How to Spot Apartment Scams

Scams can happen when you look for apartments that don't do credit checks. Scams come in a few different forms. People can take a real rental listing and change the contact information to their own to get you to give them your information, or they can make a whole fake rental listing to trick you.

"As a general rule," Zrimsek says, "it's a good idea to use reputable internet listing services." "Don't believe everything you read on Craigslist or Facebook. Always check out a unit in person."

Zrimsek says that you should do your own research if you want to rent from a private landlord. Try to find out who owns the building and anything else you can about the landlord. "If there's no information or it's bad, you should stay away," he says.

The Federal Trade Commission warns about these warning signs:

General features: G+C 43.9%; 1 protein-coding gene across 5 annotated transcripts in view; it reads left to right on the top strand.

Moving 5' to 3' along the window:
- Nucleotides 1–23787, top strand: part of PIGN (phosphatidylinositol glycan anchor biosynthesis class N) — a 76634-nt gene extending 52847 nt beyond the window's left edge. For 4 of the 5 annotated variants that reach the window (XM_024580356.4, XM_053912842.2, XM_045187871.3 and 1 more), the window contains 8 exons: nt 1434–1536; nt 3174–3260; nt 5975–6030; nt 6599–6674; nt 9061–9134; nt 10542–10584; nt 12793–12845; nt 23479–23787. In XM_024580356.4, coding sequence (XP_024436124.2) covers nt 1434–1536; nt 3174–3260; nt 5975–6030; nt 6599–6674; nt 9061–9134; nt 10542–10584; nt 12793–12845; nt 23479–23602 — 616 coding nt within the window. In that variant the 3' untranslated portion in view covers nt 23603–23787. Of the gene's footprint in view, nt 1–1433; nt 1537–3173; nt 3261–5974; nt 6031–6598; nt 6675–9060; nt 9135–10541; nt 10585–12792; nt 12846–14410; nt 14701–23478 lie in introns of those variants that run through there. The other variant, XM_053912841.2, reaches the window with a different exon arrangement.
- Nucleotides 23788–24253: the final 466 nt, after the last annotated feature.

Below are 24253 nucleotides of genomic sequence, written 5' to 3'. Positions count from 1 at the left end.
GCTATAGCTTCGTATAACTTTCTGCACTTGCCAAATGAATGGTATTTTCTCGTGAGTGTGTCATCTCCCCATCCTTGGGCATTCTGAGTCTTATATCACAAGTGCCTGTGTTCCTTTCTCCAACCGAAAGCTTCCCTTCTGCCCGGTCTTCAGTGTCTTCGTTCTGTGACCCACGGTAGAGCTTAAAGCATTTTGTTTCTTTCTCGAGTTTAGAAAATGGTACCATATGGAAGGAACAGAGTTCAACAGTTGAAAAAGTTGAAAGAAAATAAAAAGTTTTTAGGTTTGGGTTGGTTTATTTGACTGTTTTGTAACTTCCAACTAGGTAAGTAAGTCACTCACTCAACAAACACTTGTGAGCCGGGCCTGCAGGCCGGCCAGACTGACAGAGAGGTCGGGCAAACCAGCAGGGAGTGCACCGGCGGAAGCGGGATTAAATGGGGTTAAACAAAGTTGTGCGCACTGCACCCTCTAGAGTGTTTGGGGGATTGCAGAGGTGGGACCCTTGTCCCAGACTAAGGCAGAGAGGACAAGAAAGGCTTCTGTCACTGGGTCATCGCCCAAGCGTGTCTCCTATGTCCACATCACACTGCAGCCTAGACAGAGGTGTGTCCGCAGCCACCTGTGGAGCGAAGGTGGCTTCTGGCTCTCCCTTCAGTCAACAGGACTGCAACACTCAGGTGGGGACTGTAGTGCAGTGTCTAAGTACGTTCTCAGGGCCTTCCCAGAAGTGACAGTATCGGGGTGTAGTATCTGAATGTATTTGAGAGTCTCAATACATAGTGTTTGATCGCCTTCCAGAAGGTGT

Trying to get money before you sign a lease

Saying they are in another country

Motola says that if the person advertising the apartment tries to skip ahead in the process, that's a big sign that it's a scam. "For example, if the Realtor asks you to sign something before you see the apartment" or "to put money down before you sign a lease."

Before you sign a lease, keep in mind that landlords can charge application fees to check your credit. Depending on where the apartment is, this amount may be capped.

The FTC says that if you think you're the victim of a rental scam, you should tell your local police, the FTC, and the website where the fake ad was posted.

Previous Post Next Post

نموذج الاتصال